Adirondack Council

Overuse in the Adirondack Park

The Adirondack Park is known for its vast wilderness areas, expansive forests, clean rivers and lakes, breathtaking mountain summits, and world-class outdoor recreation areas. The Adirondack Park is unique in part because it doesn’t have an entrance gate or a centralized access point. And among the state protected wildlands, there is a patchwork of private lands and communities where 130,000 permanent and 200,000 seasonal residents live, and 12.4 million annual visitors come each year.

More and more, people are looking to spend time in nature, doing things like hiking, camping, or paddling. With the rise in visitors, the wildlands of the Adirondack Park need more resources, planning and staffing for it to be better protected as a world-class outdoor recreation destination, for us and for future generations.

Unaddressed overuse in certain locations in the Adirondack Park is putting pressure on the natural resources and, in some cases, creating unsafe settings for visitors and harming the quality of the wilderness experience that is central to the Adirondack Park’s legacy.

What is Overuse?

Overuse is when the volume of and wear from use causes a location to sustain natural resource damage, and/or negatively impact the user’s experience or management objectives for that area.

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Overuse in the Adirondack Park

More and more people are looking to spend time recreating on our public lands, and this trend, coupled with major funding for tourism campaigns, has led to a huge surge of visitors in the Adirondack Park.

In 2017, 12.4 million people visited the Adirondacks. That’s almost 500,000 more people than 2016. This has been reflected in the numbers of people visiting our wildlands. According to a regional tourism survey by the Regional Office of Sustainable Tourism (ROOST), 72 percent of day trippers come to the Adirondacks for a wide variety of outdoor activities. Of those people, 85 percent come for hiking, making it the most popular outdoor activity in the Adirondack Park. Most of these people are concentrated in key regions with accessible points to Wilderness areas and nearby amenities, such as the Old Forge, Lake George, Lake Placid, and Keene communities. So much so that the Eastern High Peaks Wilderness Area near Lake Placid has been designated as a Leave No Trace Hot Spot for 2019.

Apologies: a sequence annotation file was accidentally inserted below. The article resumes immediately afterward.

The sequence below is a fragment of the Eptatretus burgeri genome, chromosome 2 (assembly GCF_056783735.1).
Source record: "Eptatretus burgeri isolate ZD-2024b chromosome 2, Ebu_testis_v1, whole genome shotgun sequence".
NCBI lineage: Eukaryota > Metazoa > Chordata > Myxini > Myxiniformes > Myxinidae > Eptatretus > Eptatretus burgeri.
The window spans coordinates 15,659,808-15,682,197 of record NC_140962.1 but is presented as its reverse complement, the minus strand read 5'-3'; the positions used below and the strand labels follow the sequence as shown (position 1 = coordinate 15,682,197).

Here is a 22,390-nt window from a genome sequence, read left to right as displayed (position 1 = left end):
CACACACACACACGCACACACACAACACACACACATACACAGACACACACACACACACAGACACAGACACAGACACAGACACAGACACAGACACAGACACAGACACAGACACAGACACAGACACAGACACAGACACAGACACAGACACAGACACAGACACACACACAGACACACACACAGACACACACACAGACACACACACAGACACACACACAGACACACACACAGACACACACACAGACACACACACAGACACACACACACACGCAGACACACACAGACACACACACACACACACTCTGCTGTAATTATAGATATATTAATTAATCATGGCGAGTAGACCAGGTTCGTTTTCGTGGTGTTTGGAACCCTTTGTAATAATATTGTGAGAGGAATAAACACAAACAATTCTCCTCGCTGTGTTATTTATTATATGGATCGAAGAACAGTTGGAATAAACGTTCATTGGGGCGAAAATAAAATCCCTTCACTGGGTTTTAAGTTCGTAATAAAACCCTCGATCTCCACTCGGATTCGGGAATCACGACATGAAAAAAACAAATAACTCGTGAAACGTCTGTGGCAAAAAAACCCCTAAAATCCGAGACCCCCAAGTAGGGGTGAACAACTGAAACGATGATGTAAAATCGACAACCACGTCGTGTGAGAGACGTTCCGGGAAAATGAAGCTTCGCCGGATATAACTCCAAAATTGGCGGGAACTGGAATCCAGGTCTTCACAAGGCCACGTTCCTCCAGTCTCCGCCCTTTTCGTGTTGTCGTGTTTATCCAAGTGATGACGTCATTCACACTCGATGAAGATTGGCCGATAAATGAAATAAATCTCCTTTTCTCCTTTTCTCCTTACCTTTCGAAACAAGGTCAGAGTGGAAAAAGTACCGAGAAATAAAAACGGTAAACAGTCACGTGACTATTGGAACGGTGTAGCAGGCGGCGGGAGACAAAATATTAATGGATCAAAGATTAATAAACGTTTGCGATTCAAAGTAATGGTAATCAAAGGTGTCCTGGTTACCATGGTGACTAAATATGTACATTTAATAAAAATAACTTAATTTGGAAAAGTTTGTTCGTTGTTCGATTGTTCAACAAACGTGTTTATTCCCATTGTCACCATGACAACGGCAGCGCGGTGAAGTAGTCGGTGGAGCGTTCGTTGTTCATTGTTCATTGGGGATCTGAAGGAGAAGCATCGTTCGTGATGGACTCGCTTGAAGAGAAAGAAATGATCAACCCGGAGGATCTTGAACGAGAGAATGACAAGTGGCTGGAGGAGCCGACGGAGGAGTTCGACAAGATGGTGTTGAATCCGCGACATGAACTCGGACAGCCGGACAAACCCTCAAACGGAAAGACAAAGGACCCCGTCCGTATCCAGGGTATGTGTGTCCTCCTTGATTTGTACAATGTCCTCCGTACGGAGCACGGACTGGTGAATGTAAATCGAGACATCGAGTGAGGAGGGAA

As seen in the chart below, there has been a surge of hikers at popular Adirondack trailheads around the Lake Placid region. Since 2005, the number of hikers registering at the Cascade Mountain trailhead has more than tripled. Last year, this trailhead was temporarily relocated. A new, sustainably designed trail is being built to meet site specifications and intended use. However, implementing new trail designs requires more resources, trail crews and time. And all trails, even well-built trails, degrade over time without a level of maintenance that is currently lacking.

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Effects of Overuse

Trail Damage & Erosion

Without updated trail design and robust annual maintenance, overuse can cause soil loss, erosion, loss of vegetation and negative impact to wildlife such as martins or bobcats. In 2018, an analysis by Adirondack Park trail professionals found that over 130 miles of trails in the High Peaks need significant redesign and annual maintenance to ensure the integrity of the resource. Many Adirondack trails have been improved through drainage, trail hardening, relocations, and hiker education. However, trails that see increased use, but have not been redesigned or hardened, and maintained, are getting worse.

Trails that are improved and redesigned but are not maintained see significant damage and erosion. Some trails in the High Peaks region are now as wide or wider than a road. There are places with more than 2 ½ feet of soil loss due to increased hiker traffic with no erosion prevention controls in place or being regularly maintained.